Joe and Jake are lively, young and charismatic and they have a great look. The song sounds right too. Who knows what the voting will look like this year, but we’ve put a very good effort forward and there’s no reason why it shouldn’t do well.Ken Bruce
Date: 25.04.2016 Last updated: 25.04.2016 at 10.08
BBC Radio 2 presenters Ken Bruce and Graham Norton will be broadcasting live from Stockholm for the 61st Eurovision Song Contest, bringing the best of the action to listeners as it happens.
Friday 13 May The Ken Bruce Show will be broadcasting live (9.30am) from Stockholm and will be joined by guests including last year's winner, Mans Zelmerlow, and this year's UK entrants, Joe and Jake. Paddy O'Connell will be looking at some of the best and worst of this year's entries. And the Swedish Ambassador to the UK, Nicola Clase, also joins Ken while twice contest winner for Ireland Johnny Logan chooses his final two songs in Tracks Of My Years. In today’s show, he will pick his two all-time favourite Eurovision Songs.
Saturday 14 May Graham Norton will be live from 10am with the usual mix of great guests and music. He’ll be speaking to Joe and Jake ahead of their big performance, and his guests back in London will be chef Phil Vickery and singer/actress Beverley Knight. The last part of the show, as a nod to Sweden’s former Eurovision triumph, will be devoted to ABBA, in a special feature called ‘Let’s ABBA Party’.
And later that evening, Ken Bruce will be back on the Radio 2 airwaves to bring listeners at home all the action from Stockholm in Eurovision Song Contest 2016 (8pm-10.30pm).
Q&A with Ken Bruce
You’ve covered Eurovision since 1988 - what is it about it you enjoy so much?
It’s the huge nature of the event; it’s the spectacle. It’s much bigger than anybody realises. It takes over the host city – even major capital cities. If it’s a small town it blitzes the place. But even the big places burst at the seams. There is such a wonderful buzz at Eurovision time. I also really like the friendliness of it - the atmosphere is so warm. Everybody gets on – even bitter rivals end up putting their differences aside. The music really binds them together; everyone is happy. Basically, it’s a week-long celebration.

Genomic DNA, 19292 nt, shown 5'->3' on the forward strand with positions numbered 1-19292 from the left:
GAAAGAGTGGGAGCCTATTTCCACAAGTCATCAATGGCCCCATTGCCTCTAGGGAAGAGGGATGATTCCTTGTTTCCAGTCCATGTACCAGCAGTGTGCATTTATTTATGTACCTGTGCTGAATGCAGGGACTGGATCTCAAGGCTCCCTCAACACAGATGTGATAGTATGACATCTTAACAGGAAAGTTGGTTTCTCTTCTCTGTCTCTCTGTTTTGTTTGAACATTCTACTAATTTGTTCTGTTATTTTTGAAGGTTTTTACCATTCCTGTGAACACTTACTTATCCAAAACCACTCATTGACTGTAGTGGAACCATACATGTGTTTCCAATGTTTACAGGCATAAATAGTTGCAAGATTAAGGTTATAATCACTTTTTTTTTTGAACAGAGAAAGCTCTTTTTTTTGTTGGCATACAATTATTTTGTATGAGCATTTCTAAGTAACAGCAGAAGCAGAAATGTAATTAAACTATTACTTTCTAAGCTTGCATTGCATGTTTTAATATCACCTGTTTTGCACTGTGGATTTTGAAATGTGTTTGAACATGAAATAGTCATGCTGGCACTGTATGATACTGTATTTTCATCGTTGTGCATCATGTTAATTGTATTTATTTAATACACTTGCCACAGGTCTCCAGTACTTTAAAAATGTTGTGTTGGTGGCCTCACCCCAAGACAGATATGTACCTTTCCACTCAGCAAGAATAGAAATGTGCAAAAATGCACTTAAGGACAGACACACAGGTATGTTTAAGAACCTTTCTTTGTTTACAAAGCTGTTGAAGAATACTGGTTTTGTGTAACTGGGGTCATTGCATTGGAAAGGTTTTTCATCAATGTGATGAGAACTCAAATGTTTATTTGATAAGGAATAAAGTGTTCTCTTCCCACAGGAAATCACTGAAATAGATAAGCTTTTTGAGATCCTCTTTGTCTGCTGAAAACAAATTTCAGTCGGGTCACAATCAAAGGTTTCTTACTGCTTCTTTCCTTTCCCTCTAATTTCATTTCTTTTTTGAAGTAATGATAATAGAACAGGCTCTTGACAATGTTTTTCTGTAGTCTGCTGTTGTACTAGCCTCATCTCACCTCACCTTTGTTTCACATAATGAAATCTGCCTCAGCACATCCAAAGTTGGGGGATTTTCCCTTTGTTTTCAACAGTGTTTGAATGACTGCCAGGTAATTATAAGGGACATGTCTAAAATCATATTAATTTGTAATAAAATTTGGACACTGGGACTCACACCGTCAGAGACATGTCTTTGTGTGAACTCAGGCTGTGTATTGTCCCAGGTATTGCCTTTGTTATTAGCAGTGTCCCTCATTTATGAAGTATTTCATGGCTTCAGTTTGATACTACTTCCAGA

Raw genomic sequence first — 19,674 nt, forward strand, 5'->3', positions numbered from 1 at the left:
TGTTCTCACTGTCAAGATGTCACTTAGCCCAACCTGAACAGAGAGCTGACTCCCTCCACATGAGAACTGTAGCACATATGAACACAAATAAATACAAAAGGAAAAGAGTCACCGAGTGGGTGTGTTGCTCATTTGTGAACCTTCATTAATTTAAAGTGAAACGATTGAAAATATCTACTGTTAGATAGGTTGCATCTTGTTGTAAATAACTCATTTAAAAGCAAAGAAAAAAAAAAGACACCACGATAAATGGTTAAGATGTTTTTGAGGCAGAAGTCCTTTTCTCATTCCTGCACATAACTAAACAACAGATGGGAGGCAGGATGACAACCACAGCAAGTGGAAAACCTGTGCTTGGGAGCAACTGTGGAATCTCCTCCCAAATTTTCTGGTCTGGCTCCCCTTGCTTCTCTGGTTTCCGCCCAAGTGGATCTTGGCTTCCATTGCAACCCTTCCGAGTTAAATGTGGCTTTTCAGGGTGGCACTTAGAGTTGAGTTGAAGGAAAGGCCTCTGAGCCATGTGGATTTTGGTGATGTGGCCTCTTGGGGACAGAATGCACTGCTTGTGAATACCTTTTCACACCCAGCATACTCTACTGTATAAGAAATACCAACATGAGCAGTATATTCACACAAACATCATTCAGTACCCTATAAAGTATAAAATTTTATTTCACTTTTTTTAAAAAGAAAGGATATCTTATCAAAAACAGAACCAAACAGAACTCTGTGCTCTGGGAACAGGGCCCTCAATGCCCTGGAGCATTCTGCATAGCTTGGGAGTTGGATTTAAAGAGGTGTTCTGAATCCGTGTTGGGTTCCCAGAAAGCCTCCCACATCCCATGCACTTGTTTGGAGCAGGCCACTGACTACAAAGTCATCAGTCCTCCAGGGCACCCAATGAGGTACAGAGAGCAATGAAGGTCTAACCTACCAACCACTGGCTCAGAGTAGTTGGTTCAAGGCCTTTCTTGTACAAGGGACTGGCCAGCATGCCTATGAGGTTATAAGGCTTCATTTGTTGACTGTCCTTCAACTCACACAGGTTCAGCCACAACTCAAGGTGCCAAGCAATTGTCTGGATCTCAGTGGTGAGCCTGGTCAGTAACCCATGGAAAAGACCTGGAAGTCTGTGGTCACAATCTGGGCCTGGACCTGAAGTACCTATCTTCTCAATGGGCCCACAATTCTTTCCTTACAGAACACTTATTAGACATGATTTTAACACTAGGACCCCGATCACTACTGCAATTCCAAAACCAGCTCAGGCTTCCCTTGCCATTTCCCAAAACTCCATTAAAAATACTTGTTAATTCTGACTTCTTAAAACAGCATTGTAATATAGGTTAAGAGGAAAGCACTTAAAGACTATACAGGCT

What do you think of the UK’s entry this year?
What’s so great is that the song has been chosen by the public – it’s the British people’s choice. And that is a very good thing. We’ve given the power back to the people. And they haven’t gone and chosen the most ridiculous thing. And you know what, I’m very pleased. They’ve done a good job and chosen a great song. Joe and Jake are lively, young and charismatic and they have a great look. The song sounds right too. Who knows what the voting will look like this year, but we’ve put a very good effort forward and there’s no reason why it shouldn’t do well.
What advice would you give to Joe and Jake?
I would absolutely tell them to enjoy the moment! Don’t let the pressure get to you. It’s a big moment - but it’s not the biggest thing in your life. If you’re relaxed and do a lively, upbeat performance, then that will come across and the audience will believe it. Where we’ve gone wrong in previous years is that performers have let the pressure of the moment get to them – which is understandable. It can be difficult – Eurovision is a big event. If you think of the number of people watching, then it can be frightening. But just think of it as a gig and enjoy yourself. There are lots of people in the hall willing you to do well – not just the massive British contingent, but everybody wants you to do well. So just go out there and have a great time.
What are your most memorable Eurovision moments?
There are a few… But the obvious things like the spectacular that was Riverdance is probably the most outstanding moment I’ve witnessed. It was breathtaking. I can also still see every moment of Lordi’s performance. It was utterly transfixing. I can see all of it in my mind. I can’t necessarily remember some of the big winning moments. I do remember the interval act from 1988 – the first time I presented coverage of Eurovision. It was a guy firing arrows at an apple in the style of William Tell. I’m not quite sure if it worked…